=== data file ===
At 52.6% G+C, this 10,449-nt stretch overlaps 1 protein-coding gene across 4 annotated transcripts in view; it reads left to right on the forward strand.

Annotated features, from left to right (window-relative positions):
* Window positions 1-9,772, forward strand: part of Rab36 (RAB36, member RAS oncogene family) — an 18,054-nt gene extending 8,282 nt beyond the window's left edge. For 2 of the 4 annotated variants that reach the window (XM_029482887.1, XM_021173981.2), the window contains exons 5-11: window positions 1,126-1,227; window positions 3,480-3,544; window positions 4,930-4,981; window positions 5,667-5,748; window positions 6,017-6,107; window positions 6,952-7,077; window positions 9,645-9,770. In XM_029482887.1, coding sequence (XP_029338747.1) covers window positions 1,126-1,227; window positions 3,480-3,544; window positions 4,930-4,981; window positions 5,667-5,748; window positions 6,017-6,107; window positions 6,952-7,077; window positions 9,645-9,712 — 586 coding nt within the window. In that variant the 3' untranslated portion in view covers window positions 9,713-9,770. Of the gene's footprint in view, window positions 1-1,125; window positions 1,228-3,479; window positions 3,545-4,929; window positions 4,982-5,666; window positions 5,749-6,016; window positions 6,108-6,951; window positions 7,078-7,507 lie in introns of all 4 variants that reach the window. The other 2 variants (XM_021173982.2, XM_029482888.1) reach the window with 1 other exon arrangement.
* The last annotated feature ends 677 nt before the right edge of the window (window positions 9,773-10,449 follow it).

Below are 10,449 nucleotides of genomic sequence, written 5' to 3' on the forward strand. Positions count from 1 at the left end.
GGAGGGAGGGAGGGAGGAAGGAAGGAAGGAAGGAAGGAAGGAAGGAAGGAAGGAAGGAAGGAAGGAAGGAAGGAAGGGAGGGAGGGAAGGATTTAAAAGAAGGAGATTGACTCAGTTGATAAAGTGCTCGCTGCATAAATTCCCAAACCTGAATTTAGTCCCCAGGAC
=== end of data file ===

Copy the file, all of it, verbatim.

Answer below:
At 52.6% G+C, this 10,449-nt stretch overlaps 1 protein-coding gene across 4 annotated transcripts in view; it reads left to right on the forward strand.

Annotated features, from left to right (window-relative positions):
* Window positions 1-9,772, forward strand: part of Rab36 (RAB36, member RAS oncogene family) — an 18,054-nt gene extending 8,282 nt beyond the window's left edge. For 2 of the 4 annotated variants that reach the window (XM_029482887.1, XM_021173981.2), the window contains exons 5-11: window positions 1,126-1,227; window positions 3,480-3,544; window positions 4,930-4,981; window positions 5,667-5,748; window positions 6,017-6,107; window positions 6,952-7,077; window positions 9,645-9,770. In XM_029482887.1, coding sequence (XP_029338747.1) covers window positions 1,126-1,227; window positions 3,480-3,544; window positions 4,930-4,981; window positions 5,667-5,748; window positions 6,017-6,107; window positions 6,952-7,077; window positions 9,645-9,712 — 586 coding nt within the window. In that variant the 3' untranslated portion in view covers window positions 9,713-9,770. Of the gene's footprint in view, window positions 1-1,125; window positions 1,228-3,479; window positions 3,545-4,929; window positions 4,982-5,666; window positions 5,749-6,016; window positions 6,108-6,951; window positions 7,078-7,507 lie in introns of all 4 variants that reach the window. The other 2 variants (XM_021173982.2, XM_029482888.1) reach the window with 1 other exon arrangement.
* The last annotated feature ends 677 nt before the right edge of the window (window positions 9,773-10,449 follow it).

Below are 10,449 nucleotides of genomic sequence, written 5' to 3' on the forward strand. Positions count from 1 at the left end.
GGAGGGAGGGAGGGAGGAAGGAAGGAAGGAAGGAAGGAAGGAAGGAAGGAAGGAAGGAAGGAAGGAAGGAAGGAAGGGAGGGAGGGAAGGATTTAAAAGAAGGAGATTGACTCAGTTGATAAAGTGCTCGCTGCATAAATTCCCAAACCTGAATTTAGTCCCCAGGAC